Friday, March 6, 2015

Librarian Reivew: The Family Romanov: Murder, Rebellion & the Fall of Imperial Russia by Candace Fleming

The Family Romanov: Murder, Rebellion, and the Fall of Imperial RussiaSummary:
Like the title suggests this nonfiction book covers the history of Russia during the reign of Nicholas II and the fall of the tsar and his family. It compares the lives of the Romanov family against the plight of the ordinary Russian citizen and peasant. It is a tale of extravagance and destitution, a world of plenty versus the desperation of the masses, a story of war and rebellion. This is the story of the last tsar or Russia, his family, and his people.

Review:
The mythology of the Romanov family has led to a version of events that make everything appear through rose tinted glasses. So many stories have been told of the family and their fall. The story romanticized in movies like the animated film Anastasia; the truth often buried beneath the legend. Fleming sweeps all that aside and presents the family and the truth behind the fall of the tsar.

With numerous historical sources, an extensive bibliography and numerous notes, the author clearly did her research. The book covers the reign of Nicholas II the last tsar of Russia, from its beginning to his death in 1918 and beyond. She paints a picture of the family that is realistic, touching, and sometimes disturbing. Fleming lets the reader witness the decisions and grave errors that would lead to the tsar’s fall. She introduces the journals of peasants and laborers and places them next to the journals of the tsar and his family. She parallels the lives of the people and the elite, and show how poor decisions led to tragedy. Most importantly of all, she humanizes the tsar and his family. She shows their dedication, their failures, and their love for each other.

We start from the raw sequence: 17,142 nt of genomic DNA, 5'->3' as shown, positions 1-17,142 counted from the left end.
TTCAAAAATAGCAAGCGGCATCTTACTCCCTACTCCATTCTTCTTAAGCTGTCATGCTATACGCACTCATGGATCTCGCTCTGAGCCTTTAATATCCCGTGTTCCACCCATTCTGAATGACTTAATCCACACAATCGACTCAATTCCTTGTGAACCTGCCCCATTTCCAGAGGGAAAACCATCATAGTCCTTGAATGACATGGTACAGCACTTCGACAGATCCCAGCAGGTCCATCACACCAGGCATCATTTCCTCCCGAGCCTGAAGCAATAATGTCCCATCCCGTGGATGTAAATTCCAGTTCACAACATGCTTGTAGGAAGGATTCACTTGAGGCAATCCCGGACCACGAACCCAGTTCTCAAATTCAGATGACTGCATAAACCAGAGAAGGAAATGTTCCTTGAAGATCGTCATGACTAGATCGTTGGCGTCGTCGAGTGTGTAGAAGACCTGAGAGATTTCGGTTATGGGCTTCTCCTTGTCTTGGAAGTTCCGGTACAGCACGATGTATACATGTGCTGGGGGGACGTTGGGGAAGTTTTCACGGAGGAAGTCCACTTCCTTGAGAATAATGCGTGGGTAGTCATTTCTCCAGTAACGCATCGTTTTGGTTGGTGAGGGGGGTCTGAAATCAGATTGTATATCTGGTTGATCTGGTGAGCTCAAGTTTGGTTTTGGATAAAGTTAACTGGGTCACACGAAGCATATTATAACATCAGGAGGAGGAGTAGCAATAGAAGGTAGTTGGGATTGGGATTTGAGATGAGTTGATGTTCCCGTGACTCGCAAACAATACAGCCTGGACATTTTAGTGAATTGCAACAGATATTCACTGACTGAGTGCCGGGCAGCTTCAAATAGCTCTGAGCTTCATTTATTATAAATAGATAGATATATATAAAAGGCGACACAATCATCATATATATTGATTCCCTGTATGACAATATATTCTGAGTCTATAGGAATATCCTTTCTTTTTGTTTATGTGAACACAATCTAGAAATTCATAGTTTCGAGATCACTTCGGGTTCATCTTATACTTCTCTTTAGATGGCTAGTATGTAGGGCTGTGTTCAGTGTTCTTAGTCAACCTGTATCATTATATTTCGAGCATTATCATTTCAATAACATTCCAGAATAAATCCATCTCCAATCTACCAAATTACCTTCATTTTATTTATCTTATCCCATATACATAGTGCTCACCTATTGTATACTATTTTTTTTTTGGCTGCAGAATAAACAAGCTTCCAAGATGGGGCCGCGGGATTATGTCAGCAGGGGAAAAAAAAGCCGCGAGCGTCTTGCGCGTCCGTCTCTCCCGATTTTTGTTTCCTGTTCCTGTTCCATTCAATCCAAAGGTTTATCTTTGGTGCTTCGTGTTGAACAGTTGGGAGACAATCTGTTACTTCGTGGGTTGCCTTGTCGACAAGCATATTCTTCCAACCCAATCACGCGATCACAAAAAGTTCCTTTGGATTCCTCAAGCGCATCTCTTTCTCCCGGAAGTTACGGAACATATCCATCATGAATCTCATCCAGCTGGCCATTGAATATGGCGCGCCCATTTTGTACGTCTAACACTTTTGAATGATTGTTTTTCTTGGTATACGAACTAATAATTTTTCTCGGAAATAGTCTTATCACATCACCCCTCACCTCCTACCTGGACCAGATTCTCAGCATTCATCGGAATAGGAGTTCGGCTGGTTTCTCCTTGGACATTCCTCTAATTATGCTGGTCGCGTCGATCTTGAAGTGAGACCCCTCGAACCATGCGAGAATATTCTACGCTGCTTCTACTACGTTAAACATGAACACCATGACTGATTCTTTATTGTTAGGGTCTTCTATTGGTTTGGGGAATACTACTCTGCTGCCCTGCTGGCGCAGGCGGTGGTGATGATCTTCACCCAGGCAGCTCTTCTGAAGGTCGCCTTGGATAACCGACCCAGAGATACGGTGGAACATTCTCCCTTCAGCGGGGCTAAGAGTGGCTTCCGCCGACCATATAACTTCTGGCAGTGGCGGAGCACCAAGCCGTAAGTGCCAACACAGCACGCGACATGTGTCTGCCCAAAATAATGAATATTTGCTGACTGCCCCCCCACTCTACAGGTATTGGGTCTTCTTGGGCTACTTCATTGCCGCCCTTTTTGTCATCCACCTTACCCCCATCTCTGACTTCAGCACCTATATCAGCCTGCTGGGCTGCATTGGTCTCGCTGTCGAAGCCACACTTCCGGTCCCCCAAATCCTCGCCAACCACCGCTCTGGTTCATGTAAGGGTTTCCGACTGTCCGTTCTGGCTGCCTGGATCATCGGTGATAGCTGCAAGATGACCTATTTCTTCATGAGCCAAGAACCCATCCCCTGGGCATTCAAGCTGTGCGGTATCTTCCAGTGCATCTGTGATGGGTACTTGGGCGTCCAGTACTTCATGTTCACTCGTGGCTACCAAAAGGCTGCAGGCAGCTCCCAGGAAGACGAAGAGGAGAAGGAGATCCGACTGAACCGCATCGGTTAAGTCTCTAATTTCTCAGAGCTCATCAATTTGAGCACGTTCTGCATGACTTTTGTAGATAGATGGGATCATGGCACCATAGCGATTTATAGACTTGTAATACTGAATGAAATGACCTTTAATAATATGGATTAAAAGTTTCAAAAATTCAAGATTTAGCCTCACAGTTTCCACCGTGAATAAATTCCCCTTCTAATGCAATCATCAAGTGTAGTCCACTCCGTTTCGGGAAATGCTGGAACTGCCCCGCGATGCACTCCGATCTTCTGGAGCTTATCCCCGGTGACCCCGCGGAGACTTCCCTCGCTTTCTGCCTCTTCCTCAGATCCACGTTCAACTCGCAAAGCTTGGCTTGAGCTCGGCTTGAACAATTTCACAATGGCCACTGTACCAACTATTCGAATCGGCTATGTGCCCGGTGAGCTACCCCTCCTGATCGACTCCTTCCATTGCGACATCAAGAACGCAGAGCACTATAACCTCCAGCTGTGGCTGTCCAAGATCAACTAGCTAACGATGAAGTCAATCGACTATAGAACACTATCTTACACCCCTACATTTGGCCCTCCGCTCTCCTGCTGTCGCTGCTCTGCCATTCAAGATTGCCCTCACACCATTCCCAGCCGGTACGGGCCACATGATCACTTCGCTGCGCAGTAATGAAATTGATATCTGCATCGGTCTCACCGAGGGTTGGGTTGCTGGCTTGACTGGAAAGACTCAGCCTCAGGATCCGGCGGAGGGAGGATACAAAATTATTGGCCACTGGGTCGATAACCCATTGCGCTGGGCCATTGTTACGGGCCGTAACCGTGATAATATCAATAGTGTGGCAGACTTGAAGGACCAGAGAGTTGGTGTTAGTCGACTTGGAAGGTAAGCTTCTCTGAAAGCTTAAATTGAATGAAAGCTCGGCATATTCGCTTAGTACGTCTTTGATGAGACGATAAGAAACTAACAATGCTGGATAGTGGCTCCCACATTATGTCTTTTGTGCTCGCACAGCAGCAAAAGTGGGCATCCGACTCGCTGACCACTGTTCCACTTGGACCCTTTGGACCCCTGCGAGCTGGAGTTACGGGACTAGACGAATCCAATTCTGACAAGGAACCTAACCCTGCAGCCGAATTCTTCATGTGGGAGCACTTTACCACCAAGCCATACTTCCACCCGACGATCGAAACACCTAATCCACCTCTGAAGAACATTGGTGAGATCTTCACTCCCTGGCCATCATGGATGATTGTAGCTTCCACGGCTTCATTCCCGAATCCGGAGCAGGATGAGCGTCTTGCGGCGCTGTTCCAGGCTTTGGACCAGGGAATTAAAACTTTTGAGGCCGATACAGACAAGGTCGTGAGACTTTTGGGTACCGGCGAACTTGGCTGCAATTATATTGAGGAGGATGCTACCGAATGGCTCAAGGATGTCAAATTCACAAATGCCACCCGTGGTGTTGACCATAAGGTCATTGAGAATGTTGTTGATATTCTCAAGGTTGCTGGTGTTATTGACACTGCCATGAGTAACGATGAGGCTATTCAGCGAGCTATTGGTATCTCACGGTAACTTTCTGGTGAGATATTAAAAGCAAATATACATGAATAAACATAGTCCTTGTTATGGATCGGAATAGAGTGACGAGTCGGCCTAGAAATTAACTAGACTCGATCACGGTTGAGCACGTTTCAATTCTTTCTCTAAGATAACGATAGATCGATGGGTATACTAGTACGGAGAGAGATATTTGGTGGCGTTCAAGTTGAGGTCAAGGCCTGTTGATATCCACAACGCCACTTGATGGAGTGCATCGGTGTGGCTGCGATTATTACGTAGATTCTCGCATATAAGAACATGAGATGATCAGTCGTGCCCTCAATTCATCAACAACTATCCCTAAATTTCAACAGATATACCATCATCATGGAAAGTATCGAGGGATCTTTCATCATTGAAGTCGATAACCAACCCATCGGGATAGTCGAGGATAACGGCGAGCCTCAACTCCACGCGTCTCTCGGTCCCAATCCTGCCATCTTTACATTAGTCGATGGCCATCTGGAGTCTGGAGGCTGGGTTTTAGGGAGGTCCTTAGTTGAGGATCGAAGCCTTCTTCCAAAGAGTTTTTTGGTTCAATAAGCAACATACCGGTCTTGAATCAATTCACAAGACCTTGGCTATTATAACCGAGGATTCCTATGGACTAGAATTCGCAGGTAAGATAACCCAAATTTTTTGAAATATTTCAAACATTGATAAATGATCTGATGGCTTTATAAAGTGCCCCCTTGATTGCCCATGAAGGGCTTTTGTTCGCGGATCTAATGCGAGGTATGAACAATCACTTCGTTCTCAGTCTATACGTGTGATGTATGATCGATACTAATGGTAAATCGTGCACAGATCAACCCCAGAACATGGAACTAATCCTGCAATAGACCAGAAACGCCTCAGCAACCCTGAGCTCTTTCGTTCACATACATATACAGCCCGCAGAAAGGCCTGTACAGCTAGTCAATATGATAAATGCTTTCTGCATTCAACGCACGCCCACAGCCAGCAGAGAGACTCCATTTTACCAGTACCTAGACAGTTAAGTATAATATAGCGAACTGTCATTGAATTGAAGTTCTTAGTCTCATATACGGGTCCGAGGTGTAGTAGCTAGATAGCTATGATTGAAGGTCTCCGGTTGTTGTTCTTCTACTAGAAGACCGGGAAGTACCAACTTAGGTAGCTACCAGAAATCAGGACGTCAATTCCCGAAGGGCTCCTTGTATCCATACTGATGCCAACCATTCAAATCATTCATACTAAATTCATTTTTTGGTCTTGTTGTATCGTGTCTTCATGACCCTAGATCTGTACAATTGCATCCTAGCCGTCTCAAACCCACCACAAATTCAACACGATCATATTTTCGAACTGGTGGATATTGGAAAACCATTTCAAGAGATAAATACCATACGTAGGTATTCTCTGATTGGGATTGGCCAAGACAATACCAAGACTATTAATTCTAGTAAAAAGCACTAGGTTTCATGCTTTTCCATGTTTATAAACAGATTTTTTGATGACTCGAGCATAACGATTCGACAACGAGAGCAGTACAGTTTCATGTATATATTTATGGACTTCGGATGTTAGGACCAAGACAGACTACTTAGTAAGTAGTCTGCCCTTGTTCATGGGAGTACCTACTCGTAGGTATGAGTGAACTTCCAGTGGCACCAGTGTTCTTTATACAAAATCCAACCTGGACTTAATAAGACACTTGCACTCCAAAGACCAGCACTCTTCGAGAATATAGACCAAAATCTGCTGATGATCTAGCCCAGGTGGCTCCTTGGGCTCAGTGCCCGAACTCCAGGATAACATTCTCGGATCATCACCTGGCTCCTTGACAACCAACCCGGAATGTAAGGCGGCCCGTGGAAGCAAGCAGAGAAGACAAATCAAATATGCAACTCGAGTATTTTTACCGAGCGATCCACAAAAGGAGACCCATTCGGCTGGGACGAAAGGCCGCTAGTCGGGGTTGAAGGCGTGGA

This book is well written and entertaining. Fleming has the rare ability to make history come alive for the reader. While the reader can recognize the errors that led to the rebellion, they can still admire the dedication the family had to each other, and how Nicholas and Alexandra cared for their children. Yes, it does seem like they were blind to the plight of the ordinary Russian citizen, but their love for their family humanizes them. I loved the excerpts from the various journals and how she compared the lives of the citizens to the royal family’s. This is an interested and engaging history of the last tsar of Russia.

Audiobook Review:
The audiobook is narrated primarily by Kimberly Farr who does an excellent job narrating this book. In some of the journals we hear other narrators reading the parts to distinguish the journals from the rest of the book. I liked how this was done and it changed things up a bit and kept you interested. The unabridged audiobook is 9 hours and 23 minutes long. I would recommend this as an excellent way to experience this book, but pick up a copy of the print version too so you can see some of the photographs included in the book.

Overall:
I am not usually a fan of nonfiction and often have a hard time sitting down and reading it. This work was exceptional and kept me interested throughout. I loved how she paralleled the stories of the common worker against that of the family’s elite lifestyle. This work is engaging and interesting—perfect for history lovers or those who just want to know more about the Romanov family.

Cautions for Sensitive Readers
Sex: None
Drugs: None
Language: None
Violence: Yes. This is a true history and the story of a violent overthrow of one family’s imperial dynasty. There is violence in this book, but it reflects the actual events.

Click here to place a hold on the book.
Click here to place a hold on the audiobook.
Click here to check out the ebook from Overdrive.

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